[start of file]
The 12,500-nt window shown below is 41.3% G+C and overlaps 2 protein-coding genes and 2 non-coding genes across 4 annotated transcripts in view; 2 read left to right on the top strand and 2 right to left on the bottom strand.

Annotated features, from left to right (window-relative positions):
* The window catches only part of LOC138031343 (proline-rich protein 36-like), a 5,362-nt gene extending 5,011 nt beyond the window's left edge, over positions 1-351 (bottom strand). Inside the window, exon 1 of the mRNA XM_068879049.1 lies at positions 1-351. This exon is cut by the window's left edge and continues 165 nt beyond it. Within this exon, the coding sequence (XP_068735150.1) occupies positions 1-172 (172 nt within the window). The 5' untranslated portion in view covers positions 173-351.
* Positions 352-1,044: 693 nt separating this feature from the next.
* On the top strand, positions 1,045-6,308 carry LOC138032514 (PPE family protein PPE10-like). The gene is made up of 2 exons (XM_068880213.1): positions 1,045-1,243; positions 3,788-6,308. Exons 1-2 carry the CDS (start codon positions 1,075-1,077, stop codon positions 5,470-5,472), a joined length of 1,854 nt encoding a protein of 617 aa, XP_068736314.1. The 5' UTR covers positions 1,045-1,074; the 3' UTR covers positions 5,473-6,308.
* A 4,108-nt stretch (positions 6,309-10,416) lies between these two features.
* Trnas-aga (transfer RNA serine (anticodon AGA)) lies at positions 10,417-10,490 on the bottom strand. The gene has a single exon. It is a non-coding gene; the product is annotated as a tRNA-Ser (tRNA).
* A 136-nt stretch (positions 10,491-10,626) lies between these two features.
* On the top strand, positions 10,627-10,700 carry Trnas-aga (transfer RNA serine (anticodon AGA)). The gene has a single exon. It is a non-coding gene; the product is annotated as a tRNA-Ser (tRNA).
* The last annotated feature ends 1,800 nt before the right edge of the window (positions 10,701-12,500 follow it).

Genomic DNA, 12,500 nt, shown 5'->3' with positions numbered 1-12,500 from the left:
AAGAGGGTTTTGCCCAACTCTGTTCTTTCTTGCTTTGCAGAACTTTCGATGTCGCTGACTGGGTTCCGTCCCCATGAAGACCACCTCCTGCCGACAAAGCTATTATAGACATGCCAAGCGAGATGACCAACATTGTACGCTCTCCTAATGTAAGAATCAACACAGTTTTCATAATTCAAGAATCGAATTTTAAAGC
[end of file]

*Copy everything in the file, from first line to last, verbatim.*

The 12,500-nt window shown below is 41.3% G+C and overlaps 2 protein-coding genes and 2 non-coding genes across 4 annotated transcripts in view; 2 read left to right on the top strand and 2 right to left on the bottom strand.

Annotated features, from left to right (window-relative positions):
* The window catches only part of LOC138031343 (proline-rich protein 36-like), a 5,362-nt gene extending 5,011 nt beyond the window's left edge, over positions 1-351 (bottom strand). Inside the window, exon 1 of the mRNA XM_068879049.1 lies at positions 1-351. This exon is cut by the window's left edge and continues 165 nt beyond it. Within this exon, the coding sequence (XP_068735150.1) occupies positions 1-172 (172 nt within the window). The 5' untranslated portion in view covers positions 173-351.
* Positions 352-1,044: 693 nt separating this feature from the next.
* On the top strand, positions 1,045-6,308 carry LOC138032514 (PPE family protein PPE10-like). The gene is made up of 2 exons (XM_068880213.1): positions 1,045-1,243; positions 3,788-6,308. Exons 1-2 carry the CDS (start codon positions 1,075-1,077, stop codon positions 5,470-5,472), a joined length of 1,854 nt encoding a protein of 617 aa, XP_068736314.1. The 5' UTR covers positions 1,045-1,074; the 3' UTR covers positions 5,473-6,308.
* A 4,108-nt stretch (positions 6,309-10,416) lies between these two features.
* Trnas-aga (transfer RNA serine (anticodon AGA)) lies at positions 10,417-10,490 on the bottom strand. The gene has a single exon. It is a non-coding gene; the product is annotated as a tRNA-Ser (tRNA).
* A 136-nt stretch (positions 10,491-10,626) lies between these two features.
* On the top strand, positions 10,627-10,700 carry Trnas-aga (transfer RNA serine (anticodon AGA)). The gene has a single exon. It is a non-coding gene; the product is annotated as a tRNA-Ser (tRNA).
* The last annotated feature ends 1,800 nt before the right edge of the window (positions 10,701-12,500 follow it).

Genomic DNA, 12,500 nt, shown 5'->3' with positions numbered 1-12,500 from the left:
AAGAGGGTTTTGCCCAACTCTGTTCTTTCTTGCTTTGCAGAACTTTCGATGTCGCTGACTGGGTTCCGTCCCCATGAAGACCACCTCCTGCCGACAAAGCTATTATAGACATGCCAAGCGAGATGACCAACATTGTACGCTCTCCTAATGTAAGAATCAACACAGTTTTCATAATTCAAGAATCGAATTTTAAAGC